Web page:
The future of the Belvedere Hotel is again at question after a promising deal to sell the aging landmark to Florida developer Judah Hertz fell through and the building wound up on the auction block. A group representing the Belvedere's out-of-town creditors purchased the property last week, but plans remain unclear. What is virtually certain, however, is that the city, which has poured some $6.6 million into the Belvedere over the years, stands to lose a bundle. Now it's unlikely Baltimore will ever see any of its money again.
The latest crisis was precipitated precisely because Mayor Schmoke finally decided enough was enough. His refusal in October to loan the hotel another $3 million precipitated its plunge into bankruptcy. It was pure bad luck that final efforts to rescue the Belvedere began just as the national economy slid into recession; just six months ago the deal worked out with Hertz might have worked. But it was always apparent that the city was in a race against time to extricate itself from its resource-devouring entanglement with the Belvedere; the developments of the last month show that it was a race Baltimore simply could not win.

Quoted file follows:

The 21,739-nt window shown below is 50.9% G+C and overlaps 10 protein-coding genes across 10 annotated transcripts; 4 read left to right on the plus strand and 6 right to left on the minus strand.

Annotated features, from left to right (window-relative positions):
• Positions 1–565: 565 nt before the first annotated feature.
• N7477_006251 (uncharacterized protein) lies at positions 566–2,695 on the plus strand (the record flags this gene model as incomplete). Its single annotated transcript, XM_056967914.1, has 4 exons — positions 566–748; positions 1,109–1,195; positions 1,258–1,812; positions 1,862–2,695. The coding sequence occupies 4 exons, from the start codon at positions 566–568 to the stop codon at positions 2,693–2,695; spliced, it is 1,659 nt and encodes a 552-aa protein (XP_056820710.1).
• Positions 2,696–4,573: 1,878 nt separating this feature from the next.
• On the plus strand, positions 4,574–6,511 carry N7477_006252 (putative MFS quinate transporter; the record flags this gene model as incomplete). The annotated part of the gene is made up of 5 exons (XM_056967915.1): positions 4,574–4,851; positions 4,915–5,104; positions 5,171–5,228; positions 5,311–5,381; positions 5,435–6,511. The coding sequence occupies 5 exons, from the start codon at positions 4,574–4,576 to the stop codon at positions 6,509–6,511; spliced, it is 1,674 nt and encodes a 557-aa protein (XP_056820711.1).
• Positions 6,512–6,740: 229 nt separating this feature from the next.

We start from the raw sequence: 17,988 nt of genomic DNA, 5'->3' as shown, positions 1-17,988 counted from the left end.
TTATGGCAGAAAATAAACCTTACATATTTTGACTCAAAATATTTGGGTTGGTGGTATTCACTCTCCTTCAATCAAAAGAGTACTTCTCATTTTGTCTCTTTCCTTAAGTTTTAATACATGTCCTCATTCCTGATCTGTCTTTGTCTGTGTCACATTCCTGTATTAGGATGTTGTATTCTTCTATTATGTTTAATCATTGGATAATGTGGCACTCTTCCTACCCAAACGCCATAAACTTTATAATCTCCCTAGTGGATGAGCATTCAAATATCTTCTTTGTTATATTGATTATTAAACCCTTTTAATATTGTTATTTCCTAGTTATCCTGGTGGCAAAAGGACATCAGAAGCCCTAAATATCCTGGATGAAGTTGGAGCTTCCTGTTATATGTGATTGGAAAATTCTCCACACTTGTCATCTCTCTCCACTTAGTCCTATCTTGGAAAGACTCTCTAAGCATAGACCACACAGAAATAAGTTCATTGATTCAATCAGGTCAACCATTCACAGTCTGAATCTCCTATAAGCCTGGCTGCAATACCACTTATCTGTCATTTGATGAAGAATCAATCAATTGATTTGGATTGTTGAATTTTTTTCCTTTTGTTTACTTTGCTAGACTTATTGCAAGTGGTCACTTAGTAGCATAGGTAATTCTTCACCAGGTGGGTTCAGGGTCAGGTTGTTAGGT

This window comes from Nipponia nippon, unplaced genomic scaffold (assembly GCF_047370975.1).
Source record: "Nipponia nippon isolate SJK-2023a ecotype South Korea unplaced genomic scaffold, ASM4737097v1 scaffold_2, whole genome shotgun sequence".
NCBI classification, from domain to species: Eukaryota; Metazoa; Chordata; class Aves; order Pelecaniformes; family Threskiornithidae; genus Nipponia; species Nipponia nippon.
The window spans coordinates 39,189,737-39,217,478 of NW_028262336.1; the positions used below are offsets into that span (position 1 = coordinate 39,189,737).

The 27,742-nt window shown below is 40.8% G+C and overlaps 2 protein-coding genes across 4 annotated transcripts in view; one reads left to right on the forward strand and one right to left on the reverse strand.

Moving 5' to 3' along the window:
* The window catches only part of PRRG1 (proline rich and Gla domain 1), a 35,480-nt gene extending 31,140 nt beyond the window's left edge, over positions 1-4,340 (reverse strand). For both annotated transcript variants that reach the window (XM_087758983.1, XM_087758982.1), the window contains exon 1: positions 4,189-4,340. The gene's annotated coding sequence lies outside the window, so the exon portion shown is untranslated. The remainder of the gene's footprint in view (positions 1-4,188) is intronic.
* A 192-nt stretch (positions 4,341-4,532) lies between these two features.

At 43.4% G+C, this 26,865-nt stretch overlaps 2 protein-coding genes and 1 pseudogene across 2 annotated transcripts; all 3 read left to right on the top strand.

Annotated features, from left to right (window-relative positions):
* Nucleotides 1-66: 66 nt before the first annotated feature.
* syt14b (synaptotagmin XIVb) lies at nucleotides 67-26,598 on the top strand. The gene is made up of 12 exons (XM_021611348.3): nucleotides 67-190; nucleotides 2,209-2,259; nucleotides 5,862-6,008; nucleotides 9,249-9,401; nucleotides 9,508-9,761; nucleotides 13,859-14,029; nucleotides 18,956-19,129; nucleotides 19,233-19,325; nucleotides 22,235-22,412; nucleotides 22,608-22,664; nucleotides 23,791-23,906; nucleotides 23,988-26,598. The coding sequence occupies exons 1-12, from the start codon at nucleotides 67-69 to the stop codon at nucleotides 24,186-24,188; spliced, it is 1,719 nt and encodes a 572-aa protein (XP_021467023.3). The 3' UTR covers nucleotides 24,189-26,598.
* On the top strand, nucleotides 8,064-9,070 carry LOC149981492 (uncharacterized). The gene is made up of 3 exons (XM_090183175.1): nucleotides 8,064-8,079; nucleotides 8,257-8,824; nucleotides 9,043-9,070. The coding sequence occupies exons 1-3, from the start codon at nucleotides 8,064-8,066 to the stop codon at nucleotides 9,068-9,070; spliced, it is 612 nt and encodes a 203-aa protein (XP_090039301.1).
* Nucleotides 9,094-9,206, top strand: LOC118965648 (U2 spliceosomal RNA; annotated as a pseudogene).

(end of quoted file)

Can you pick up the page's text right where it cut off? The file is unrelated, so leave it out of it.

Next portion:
So the city is left with $6 million, in effect wasted, and virtually no say in the disposition of the property it paid so dearly to preserve. There ought to be a lesson here about throwing good money after bad. The kind of public-private partnerships epitomized by the Belvedere project may still be useful and necessary for spurring redevelopment in troubled neighborhoods. But in the future we trust officials won't wait until the alarm bells have been clanging for as long as the Belvedere's did before cutting their losses to keep the entire investment from going down the drain.